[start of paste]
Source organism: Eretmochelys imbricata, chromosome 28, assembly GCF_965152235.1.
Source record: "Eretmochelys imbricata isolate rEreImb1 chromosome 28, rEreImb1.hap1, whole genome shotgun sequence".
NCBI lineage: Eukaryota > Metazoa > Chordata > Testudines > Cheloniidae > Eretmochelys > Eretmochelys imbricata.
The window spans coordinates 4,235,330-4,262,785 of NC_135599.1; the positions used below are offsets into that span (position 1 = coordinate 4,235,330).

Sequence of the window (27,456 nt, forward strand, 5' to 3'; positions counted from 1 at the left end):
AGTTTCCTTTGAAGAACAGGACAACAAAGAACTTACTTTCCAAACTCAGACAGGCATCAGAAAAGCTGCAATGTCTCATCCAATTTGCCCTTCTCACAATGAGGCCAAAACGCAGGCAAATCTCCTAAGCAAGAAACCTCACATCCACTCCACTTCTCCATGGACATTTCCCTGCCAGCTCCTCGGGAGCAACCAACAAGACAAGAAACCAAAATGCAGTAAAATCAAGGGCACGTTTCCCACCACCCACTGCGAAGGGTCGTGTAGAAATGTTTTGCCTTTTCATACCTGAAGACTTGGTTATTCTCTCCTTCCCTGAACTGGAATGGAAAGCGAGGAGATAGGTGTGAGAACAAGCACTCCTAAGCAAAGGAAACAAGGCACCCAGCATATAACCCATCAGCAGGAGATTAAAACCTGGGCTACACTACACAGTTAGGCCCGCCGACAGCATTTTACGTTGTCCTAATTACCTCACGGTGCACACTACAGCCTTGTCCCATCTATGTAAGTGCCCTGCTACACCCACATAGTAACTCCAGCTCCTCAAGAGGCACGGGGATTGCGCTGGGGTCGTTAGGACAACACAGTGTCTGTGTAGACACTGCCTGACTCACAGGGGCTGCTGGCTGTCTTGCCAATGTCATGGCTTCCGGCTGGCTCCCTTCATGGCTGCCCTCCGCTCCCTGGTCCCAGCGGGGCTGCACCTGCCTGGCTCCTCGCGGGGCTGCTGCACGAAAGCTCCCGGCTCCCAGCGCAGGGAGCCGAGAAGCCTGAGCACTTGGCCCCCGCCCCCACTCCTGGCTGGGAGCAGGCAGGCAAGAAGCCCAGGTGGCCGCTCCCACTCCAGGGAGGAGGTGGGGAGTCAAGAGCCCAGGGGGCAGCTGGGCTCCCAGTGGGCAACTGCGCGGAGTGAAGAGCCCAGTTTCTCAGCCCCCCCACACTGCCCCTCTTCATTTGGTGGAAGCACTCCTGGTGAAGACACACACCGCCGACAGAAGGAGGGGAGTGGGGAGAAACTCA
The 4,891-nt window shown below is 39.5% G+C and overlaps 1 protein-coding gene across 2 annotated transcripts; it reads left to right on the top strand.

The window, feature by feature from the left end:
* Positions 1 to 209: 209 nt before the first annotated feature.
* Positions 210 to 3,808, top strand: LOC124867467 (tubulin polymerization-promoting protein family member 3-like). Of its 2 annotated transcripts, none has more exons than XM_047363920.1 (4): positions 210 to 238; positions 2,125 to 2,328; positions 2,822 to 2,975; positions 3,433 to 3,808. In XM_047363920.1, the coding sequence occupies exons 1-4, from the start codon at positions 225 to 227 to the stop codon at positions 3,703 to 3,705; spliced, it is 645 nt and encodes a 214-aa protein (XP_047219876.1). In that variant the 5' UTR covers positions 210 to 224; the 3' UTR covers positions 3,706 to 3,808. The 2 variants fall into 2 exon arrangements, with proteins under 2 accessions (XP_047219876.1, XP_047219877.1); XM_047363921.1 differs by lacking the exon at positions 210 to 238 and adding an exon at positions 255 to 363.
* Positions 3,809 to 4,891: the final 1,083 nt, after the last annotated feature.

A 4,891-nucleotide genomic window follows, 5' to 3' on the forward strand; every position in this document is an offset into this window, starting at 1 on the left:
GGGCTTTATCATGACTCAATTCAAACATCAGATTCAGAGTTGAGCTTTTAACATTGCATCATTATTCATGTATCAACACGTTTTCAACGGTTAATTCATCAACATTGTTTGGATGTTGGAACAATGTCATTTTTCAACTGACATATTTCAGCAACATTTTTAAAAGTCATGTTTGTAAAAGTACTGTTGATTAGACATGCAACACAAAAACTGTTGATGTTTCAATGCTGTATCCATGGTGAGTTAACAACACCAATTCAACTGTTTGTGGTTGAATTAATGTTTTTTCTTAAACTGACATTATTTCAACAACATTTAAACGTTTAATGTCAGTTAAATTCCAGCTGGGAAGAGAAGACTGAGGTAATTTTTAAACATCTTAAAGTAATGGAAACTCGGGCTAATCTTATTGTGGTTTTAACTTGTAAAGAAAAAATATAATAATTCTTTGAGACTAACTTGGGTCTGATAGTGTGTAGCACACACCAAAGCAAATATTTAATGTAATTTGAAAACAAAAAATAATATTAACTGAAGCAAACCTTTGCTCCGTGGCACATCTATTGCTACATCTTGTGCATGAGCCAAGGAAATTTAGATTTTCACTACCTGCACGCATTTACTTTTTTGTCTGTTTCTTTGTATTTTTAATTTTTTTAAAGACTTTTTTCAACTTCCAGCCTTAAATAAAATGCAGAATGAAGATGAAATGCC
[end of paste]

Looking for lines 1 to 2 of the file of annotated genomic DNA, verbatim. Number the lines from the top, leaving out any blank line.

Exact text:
Source organism: Eretmochelys imbricata, chromosome 28, assembly GCF_965152235.1.
Source record: "Eretmochelys imbricata isolate rEreImb1 chromosome 28, rEreImb1.hap1, whole genome shotgun sequence".